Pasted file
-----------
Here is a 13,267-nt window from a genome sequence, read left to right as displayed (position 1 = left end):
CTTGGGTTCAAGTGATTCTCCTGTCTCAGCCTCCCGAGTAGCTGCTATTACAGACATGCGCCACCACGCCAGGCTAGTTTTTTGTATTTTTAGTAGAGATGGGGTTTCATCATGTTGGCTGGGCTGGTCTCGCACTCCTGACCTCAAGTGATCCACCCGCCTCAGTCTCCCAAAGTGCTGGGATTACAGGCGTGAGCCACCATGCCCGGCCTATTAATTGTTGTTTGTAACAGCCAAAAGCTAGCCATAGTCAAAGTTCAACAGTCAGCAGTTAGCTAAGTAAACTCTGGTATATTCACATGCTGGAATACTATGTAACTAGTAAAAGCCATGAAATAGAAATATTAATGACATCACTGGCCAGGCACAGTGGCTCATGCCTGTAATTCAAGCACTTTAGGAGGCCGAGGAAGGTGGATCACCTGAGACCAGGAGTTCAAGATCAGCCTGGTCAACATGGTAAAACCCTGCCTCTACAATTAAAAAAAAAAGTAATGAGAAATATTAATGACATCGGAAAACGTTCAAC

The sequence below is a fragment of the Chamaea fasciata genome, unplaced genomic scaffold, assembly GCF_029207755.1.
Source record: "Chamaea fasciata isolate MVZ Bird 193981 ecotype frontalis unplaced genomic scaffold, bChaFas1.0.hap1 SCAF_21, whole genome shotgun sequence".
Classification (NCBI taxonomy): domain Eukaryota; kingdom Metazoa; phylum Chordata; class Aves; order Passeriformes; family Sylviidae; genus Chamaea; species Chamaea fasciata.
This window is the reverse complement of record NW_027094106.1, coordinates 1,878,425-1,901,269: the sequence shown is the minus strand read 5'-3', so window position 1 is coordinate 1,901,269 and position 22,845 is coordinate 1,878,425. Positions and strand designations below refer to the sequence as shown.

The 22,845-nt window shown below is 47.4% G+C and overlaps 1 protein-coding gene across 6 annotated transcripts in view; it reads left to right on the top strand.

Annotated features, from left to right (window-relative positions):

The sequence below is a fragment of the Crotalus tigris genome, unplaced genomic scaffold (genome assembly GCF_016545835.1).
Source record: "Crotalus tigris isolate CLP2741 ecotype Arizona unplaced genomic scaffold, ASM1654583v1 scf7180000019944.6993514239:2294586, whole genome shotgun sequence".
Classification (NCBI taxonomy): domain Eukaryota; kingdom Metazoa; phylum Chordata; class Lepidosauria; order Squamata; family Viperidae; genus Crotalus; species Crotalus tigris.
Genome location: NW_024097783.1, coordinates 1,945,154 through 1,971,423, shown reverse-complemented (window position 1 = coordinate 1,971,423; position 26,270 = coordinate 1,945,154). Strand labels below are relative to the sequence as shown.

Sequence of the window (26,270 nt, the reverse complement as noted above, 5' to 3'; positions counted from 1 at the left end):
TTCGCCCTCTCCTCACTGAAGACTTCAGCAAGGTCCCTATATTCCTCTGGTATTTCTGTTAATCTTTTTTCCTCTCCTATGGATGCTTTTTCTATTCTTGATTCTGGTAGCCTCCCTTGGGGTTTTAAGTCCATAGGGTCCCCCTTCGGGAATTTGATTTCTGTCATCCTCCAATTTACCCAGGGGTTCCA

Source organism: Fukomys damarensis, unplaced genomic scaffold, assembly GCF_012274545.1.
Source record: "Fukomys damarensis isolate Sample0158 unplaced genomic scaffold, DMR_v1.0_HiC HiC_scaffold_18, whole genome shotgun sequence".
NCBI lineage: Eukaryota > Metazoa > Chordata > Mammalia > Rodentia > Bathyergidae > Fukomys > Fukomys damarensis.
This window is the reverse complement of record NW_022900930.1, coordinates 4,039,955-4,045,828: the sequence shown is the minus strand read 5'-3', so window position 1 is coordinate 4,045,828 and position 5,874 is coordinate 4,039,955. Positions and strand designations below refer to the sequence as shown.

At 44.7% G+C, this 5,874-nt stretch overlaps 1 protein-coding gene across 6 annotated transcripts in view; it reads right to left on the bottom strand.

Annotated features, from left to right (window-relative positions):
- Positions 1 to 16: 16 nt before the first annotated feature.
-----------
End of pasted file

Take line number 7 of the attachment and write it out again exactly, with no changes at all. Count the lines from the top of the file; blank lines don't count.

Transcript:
The 22,845-nt window shown below is 47.4% G+C and overlaps 1 protein-coding gene across 6 annotated transcripts in view; it reads left to right on the top strand.